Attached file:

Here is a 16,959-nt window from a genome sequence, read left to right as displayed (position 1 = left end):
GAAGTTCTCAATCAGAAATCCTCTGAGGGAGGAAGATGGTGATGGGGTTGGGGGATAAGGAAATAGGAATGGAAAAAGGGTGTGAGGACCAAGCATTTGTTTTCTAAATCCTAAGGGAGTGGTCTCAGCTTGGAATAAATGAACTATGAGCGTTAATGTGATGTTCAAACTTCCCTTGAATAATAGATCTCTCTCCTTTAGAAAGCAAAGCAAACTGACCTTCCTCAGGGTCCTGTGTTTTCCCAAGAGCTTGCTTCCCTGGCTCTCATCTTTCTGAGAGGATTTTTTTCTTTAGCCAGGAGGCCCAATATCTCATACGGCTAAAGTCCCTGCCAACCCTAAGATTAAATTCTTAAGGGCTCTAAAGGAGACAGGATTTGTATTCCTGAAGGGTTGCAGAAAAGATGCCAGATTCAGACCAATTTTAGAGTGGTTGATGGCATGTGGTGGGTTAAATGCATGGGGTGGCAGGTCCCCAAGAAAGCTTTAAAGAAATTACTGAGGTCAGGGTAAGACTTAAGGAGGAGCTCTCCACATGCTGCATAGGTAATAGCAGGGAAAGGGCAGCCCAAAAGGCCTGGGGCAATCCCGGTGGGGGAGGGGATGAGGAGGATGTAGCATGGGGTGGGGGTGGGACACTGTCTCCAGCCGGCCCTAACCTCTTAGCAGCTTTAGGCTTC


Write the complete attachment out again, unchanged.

Here is a 16,959-nt window from a genome sequence, read left to right as displayed (position 1 = left end):
GAAGTTCTCAATCAGAAATCCTCTGAGGGAGGAAGATGGTGATGGGGTTGGGGGATAAGGAAATAGGAATGGAAAAAGGGTGTGAGGACCAAGCATTTGTTTTCTAAATCCTAAGGGAGTGGTCTCAGCTTGGAATAAATGAACTATGAGCGTTAATGTGATGTTCAAACTTCCCTTGAATAATAGATCTCTCTCCTTTAGAAAGCAAAGCAAACTGACCTTCCTCAGGGTCCTGTGTTTTCCCAAGAGCTTGCTTCCCTGGCTCTCATCTTTCTGAGAGGATTTTTTTCTTTAGCCAGGAGGCCCAATATCTCATACGGCTAAAGTCCCTGCCAACCCTAAGATTAAATTCTTAAGGGCTCTAAAGGAGACAGGATTTGTATTCCTGAAGGGTTGCAGAAAAGATGCCAGATTCAGACCAATTTTAGAGTGGTTGATGGCATGTGGTGGGTTAAATGCATGGGGTGGCAGGTCCCCAAGAAAGCTTTAAAGAAATTACTGAGGTCAGGGTAAGACTTAAGGAGGAGCTCTCCACATGCTGCATAGGTAATAGCAGGGAAAGGGCAGCCCAAAAGGCCTGGGGCAATCCCGGTGGGGGAGGGGATGAGGAGGATGTAGCATGGGGTGGGGGTGGGACACTGTCTCCAGCCGGCCCTAACCTCTTAGCAGCTTTAGGCTTC